The League of Women Voters was created at the final convention of the National American Woman Suffrage Association in 1920. Its main purpose at the time was to teach women how to use their new voting power. Since that time, the League of Women Voters in Wyoming has played an important role in helping to clarify election issues, get out the vote and sponsor non-partisan, major party debates. The records generally focus on Wyoming political contests; ballot access; fairness issues like apportionment, initiative, referendum, recall and balloting; planning annual conventions; and personal reminiscences which discuss how the League was formed in Wyoming.
Sheila Arnold was a member of the Wyoming House of Representatives from 1978 to 1992. She was a Democrat whose platform included removing the sales tax on food, increasing the mineral severance tax, a long term water development program, and equalization of educational spending. While a State Legislator she was a member of the Joint Interim Mines, Minerals, Industrial Development Committee, Committee on Revenue, and the Committee on Rules and Procedures, the Governor's Council on Disabilities, and the Governor's Committee on Health Insurance.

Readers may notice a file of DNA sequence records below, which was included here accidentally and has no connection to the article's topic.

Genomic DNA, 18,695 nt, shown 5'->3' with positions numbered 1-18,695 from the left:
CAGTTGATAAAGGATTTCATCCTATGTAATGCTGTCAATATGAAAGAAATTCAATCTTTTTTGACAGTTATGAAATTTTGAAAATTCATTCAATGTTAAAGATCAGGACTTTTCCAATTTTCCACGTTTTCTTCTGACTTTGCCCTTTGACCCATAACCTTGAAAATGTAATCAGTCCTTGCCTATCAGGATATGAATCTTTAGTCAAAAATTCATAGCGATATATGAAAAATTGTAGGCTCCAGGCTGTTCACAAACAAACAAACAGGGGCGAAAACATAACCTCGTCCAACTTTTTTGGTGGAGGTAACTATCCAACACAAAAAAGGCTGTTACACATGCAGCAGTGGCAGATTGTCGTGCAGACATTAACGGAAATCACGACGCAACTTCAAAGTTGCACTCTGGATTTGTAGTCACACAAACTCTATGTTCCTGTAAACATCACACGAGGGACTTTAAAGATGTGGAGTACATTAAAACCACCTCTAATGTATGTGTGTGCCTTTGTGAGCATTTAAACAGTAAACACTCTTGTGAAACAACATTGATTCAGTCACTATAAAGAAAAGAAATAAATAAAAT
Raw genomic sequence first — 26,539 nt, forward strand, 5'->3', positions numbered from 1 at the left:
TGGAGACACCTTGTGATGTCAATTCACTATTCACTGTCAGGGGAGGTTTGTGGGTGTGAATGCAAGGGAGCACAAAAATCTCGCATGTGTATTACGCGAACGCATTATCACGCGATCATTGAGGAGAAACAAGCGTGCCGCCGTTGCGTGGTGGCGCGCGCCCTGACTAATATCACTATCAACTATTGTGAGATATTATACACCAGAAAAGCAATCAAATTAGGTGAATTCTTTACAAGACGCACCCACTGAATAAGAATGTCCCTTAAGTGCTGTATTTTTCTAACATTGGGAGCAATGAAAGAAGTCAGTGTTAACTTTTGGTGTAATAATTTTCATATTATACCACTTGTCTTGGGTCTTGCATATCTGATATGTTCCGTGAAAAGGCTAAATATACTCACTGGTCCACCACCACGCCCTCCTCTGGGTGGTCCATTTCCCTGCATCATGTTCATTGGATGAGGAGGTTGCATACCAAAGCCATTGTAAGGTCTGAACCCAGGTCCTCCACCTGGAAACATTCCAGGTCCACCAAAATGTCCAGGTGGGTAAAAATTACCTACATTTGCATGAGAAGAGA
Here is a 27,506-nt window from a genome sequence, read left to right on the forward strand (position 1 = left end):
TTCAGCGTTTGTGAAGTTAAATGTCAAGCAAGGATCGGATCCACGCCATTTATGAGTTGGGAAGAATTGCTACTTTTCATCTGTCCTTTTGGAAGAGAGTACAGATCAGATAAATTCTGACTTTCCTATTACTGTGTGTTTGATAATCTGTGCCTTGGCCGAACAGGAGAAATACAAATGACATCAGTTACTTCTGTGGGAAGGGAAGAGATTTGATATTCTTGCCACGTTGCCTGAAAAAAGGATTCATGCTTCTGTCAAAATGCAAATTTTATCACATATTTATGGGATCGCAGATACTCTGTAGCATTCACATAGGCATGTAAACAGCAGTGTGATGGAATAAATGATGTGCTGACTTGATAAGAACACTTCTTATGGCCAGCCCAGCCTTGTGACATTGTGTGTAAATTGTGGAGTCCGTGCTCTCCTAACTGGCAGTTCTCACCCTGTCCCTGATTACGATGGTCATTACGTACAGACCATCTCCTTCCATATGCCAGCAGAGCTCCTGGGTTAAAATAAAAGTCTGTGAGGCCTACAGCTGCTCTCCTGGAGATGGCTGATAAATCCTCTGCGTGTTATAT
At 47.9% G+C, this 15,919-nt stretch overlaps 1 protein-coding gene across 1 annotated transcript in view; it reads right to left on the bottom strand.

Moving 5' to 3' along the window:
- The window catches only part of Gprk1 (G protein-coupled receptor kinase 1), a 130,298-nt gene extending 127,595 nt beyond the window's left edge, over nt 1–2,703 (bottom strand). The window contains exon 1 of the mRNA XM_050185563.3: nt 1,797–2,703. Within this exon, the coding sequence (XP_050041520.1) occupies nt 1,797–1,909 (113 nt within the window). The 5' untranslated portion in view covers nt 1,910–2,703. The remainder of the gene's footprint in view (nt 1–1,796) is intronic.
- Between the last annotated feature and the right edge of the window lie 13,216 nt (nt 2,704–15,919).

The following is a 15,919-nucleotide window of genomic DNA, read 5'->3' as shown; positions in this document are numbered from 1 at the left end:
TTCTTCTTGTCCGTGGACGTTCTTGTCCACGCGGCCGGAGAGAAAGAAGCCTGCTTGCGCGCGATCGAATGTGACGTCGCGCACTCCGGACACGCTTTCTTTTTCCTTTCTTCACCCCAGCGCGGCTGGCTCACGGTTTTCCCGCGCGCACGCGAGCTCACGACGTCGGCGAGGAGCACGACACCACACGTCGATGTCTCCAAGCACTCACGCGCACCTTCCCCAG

The Buffalo Bill letters consist of over 100 letters from the late 1890's and early 1900's to George T. Beck from William F. "Buffalo Bill" Cody concerning the operation of the Shoshone Irrigation Company and its water project. The entire collection has been digitized and is available online.
Charles Belden was a well-known photographer who created some of the classic images of the American West, with most images captured on or near the Pitchfork Ranch in Northwest Wyoming. Also included are images from Belden's world travels. The entire collection of nearly 3,000 original negatives has been digitized.